Switching Seats is a DUI?

A DUI police officer saw a car weaving down the highway and stopped it. Once the car was stopped, Ellen Rix, who was in the passenger seat, switched places with Veselina Stoilova, who was the driver. Later, Ellen would testify that she did this because Veselina she knew that Veselina had a suspended license and Ellen was afraid that Veselina would be deported. The officer determined that Ellen was drunk and arrested her for DUI although she had not driven the car and did not touch the wheel or any mechanical part of the car (however the car was running.) Was Ellen guilty of DUI? The Virginia Court of Appeals affirmed the trial court’s finding that Ellen was guilty of “operating a motor vehicle” under the influence of alcohol under Virginia law, reasoning that “Rita seized actual physical control of the vehicle when she switched seats with Stoilova in an effort to represent herself as the operator of the vehicle.” She was “keeping the car in restraint or in position to regulate its movements.” In other words, she was “regulating the movement of the vehicle” by sitting in the driver’s seat and not making it move forward. Sounds like a stretch. Although it should not have been a factor, the fact that Ellen had a prior DUI might have played a part in the court’s ultimate finding.

Could this scenario result in a DUI conviction under Washington law? Washington DUI law criminalizes not only drunk driving but also being “in physical control of a motor vehicle” while under the influence of alcohol. (RCW 46.61.504) That statute reads in pertinent part as follows:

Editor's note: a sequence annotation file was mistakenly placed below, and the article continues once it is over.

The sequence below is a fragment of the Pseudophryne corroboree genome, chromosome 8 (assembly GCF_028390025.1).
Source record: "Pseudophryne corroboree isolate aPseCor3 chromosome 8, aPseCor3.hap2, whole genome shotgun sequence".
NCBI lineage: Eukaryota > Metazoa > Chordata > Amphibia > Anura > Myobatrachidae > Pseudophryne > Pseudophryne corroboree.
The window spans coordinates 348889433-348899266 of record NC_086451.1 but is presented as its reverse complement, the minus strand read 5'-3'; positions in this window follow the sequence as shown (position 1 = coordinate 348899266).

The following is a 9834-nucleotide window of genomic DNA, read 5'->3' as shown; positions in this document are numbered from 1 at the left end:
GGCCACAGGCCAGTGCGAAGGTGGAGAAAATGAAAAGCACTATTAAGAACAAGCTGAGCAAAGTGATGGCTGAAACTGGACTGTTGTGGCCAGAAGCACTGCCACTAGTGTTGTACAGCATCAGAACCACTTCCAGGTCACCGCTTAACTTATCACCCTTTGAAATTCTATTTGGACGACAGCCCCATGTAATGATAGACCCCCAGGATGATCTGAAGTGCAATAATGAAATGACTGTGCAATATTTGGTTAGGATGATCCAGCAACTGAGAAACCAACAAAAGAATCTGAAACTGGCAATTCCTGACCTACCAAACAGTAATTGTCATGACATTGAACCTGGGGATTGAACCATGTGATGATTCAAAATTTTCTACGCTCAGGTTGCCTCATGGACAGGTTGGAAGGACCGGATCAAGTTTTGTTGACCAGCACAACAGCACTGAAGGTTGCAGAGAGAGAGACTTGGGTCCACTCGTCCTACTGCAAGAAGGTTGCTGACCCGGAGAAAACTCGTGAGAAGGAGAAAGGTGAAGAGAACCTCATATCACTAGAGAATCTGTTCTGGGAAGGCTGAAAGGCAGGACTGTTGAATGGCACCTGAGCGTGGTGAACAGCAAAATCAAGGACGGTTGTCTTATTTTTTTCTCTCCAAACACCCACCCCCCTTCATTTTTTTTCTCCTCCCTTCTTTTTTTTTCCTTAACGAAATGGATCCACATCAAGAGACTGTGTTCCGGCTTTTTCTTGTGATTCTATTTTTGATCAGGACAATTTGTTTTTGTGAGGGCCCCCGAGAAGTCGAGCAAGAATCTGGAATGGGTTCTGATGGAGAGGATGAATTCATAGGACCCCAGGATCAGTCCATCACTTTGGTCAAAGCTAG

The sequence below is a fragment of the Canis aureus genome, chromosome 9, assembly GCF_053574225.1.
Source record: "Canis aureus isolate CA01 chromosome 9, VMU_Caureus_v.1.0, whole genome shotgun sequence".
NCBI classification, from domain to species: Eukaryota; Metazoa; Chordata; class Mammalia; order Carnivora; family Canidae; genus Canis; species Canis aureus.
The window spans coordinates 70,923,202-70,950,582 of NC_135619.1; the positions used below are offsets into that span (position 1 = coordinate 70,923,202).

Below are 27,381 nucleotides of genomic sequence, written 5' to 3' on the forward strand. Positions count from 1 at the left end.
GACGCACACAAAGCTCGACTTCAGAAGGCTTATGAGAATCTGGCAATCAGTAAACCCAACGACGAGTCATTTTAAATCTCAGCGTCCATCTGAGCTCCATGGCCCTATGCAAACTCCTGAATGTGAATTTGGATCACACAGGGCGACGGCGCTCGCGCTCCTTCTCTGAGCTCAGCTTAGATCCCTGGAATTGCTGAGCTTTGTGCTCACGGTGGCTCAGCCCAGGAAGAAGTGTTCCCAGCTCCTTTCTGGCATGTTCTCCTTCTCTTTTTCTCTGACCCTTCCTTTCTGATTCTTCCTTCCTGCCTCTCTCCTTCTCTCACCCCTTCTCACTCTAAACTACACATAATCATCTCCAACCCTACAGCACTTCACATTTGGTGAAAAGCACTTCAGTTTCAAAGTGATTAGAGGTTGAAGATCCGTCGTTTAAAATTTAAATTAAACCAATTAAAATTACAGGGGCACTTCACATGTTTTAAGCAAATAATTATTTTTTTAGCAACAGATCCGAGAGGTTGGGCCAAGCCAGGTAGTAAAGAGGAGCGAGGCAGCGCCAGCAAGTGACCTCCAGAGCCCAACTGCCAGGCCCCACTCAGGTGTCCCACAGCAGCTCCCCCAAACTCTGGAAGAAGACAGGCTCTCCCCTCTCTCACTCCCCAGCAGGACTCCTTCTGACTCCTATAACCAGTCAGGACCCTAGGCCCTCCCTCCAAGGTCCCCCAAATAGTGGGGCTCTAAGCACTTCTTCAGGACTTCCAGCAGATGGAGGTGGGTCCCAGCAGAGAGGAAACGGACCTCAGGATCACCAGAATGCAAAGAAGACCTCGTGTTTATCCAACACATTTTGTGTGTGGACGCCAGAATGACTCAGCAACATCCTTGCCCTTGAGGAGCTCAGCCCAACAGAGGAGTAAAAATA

RCW 46.61.504
Physical control of vehicle under the influence.

(1) A person is guilty of being in actual physical control of a motor vehicle while under the influence of intoxicating liquor or any drug if the person has actual physical control of a vehicle within this state:

(a) And the person has, within two hours after being in actual physical control of the vehicle, an alcohol concentration of 0.08 or higher as shown by analysis of the person’s breath or blood made under RCW 46.61.506; or

(b) While the person is under the influence of or affected by intoxicating liquor or any drug; or

(c) While the person is under the combined influence of or affected by intoxicating liquor and any drug.

There is no reported DUI decision in Washington State jurisprudence dealing with this specific factual scenario. However, the Virginia case was not a jury trial; the DUI defense attorney tried this as a “bench trial” where a judge, not a jury, decides guilt or innocence. (Some states only allow a bench trial for a DUI case – in Washington State a citizen accused of DUI is entiteld to a jury trial as a state constitutional right.) In Washington State, an experienced Seattle DUI attorney would almost certainly argue such a case to a jury who would be more likely to determine that the facts of this case do not amount to the crime of DUI.

If you or a loved one needs help with a Seattle DUI or a DUI charge anywhere in Washington State, contact Seattle DUI attorney Jon Scott Fox.
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